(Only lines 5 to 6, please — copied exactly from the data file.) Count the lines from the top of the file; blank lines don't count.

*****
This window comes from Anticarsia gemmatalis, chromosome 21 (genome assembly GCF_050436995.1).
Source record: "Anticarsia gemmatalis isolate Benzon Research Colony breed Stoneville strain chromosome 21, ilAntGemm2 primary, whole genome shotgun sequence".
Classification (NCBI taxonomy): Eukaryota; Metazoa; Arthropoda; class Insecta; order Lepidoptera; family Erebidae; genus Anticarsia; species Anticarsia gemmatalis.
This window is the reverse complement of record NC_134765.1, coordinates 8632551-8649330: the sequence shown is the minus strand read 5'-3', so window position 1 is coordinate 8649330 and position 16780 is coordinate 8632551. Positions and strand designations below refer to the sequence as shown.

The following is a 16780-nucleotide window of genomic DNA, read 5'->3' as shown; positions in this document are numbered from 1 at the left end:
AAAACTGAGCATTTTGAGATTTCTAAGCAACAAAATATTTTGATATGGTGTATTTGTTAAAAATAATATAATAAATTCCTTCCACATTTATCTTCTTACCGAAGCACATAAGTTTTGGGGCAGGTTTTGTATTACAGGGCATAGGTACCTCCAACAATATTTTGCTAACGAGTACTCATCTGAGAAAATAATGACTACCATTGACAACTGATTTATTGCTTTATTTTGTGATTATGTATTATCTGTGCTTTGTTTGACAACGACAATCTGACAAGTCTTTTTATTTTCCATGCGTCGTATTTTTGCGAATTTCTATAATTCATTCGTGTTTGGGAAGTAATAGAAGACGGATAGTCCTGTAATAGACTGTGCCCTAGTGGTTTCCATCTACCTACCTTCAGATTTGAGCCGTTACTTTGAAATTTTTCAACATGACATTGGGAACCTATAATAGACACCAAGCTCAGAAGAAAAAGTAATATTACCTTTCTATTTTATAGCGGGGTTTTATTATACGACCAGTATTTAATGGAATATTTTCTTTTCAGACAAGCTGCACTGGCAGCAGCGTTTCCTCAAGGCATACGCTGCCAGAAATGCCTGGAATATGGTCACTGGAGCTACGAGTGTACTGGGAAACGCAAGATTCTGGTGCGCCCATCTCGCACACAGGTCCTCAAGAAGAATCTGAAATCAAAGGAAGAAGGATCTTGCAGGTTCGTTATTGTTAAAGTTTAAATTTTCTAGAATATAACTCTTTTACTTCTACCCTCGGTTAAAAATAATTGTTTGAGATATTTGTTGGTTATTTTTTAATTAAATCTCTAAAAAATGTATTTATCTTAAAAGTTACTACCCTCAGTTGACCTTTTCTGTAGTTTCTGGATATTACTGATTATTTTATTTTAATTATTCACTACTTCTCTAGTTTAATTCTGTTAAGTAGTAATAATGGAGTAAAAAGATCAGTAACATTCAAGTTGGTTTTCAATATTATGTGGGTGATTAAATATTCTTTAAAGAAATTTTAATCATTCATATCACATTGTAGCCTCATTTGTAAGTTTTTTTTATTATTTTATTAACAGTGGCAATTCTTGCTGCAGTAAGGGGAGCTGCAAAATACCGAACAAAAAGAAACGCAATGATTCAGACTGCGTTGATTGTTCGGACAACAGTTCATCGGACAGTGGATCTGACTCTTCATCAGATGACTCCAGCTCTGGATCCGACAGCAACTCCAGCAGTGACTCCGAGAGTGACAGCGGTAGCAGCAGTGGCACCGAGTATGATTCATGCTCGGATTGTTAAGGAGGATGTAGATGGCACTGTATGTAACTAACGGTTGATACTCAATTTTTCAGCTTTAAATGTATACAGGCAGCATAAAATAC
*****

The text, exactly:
The following is a 16780-nucleotide window of genomic DNA, read 5'->3' as shown; positions in this document are numbered from 1 at the left end:
AAAACTGAGCATTTTGAGATTTCTAAGCAACAAAATATTTTGATATGGTGTATTTGTTAAAAATAATATAATAAATTCCTTCCACATTTATCTTCTTACCGAAGCACATAAGTTTTGGGGCAGGTTTTGTATTACAGGGCATAGGTACCTCCAACAATATTTTGCTAACGAGTACTCATCTGAGAAAATAATGACTACCATTGACAACTGATTTATTGCTTTATTTTGTGATTATGTATTATCTGTGCTTTGTTTGACAACGACAATCTGACAAGTCTTTTTATTTTCCATGCGTCGTATTTTTGCGAATTTCTATAATTCATTCGTGTTTGGGAAGTAATAGAAGACGGATAGTCCTGTAATAGACTGTGCCCTAGTGGTTTCCATCTACCTACCTTCAGATTTGAGCCGTTACTTTGAAATTTTTCAACATGACATTGGGAACCTATAATAGACACCAAGCTCAGAAGAAAAAGTAATATTACCTTTCTATTTTATAGCGGGGTTTTATTATACGACCAGTATTTAATGGAATATTTTCTTTTCAGACAAGCTGCACTGGCAGCAGCGTTTCCTCAAGGCATACGCTGCCAGAAATGCCTGGAATATGGTCACTGGAGCTACGAGTGTACTGGGAAACGCAAGATTCTGGTGCGCCCATCTCGCACACAGGTCCTCAAGAAGAATCTGAAATCAAAGGAAGAAGGATCTTGCAGGTTCGTTATTGTTAAAGTTTAAATTTTCTAGAATATAACTCTTTTACTTCTACCCTCGGTTAAAAATAATTGTTTGAGATATTTGTTGGTTATTTTTTAATTAAATCTCTAAAAAATGTATTTATCTTAAAAGTTACTACCCTCAGTTGACCTTTTCTGTAGTTTCTGGATATTACTGATTATTTTATTTTAATTATTCACTACTTCTCTAGTTTAATTCTGTTAAGTAGTAATAATGGAGTAAAAAGATCAGTAACATTCAAGTTGGTTTTCAATATTATGTGGGTGATTAAATATTCTTTAAAGAAATTTTAATCATTCATATCACATTGTAGCCTCATTTGTAAGTTTTTTTTATTATTTTATTAACAGTGGCAATTCTTGCTGCAGTAAGGGGAGCTGCAAAATACCGAACAAAAAGAAACGCAATGATTCAGACTGCGTTGATTGTTCGGACAACAGTTCATCGGACAGTGGATCTGACTCTTCATCAGATGACTCCAGCTCTGGATCCGACAGCAACTCCAGCAGTGACTCCGAGAGTGACAGCGGTAGCAGCAGTGGCACCGAGTATGATTCATGCTCGGATTGTTAAGGAGGATGTAGATGGCACTGTATGTAACTAACGGTTGATACTCAATTTTTCAGCTTTAAATGTATACAGGCAGCATAAAATAC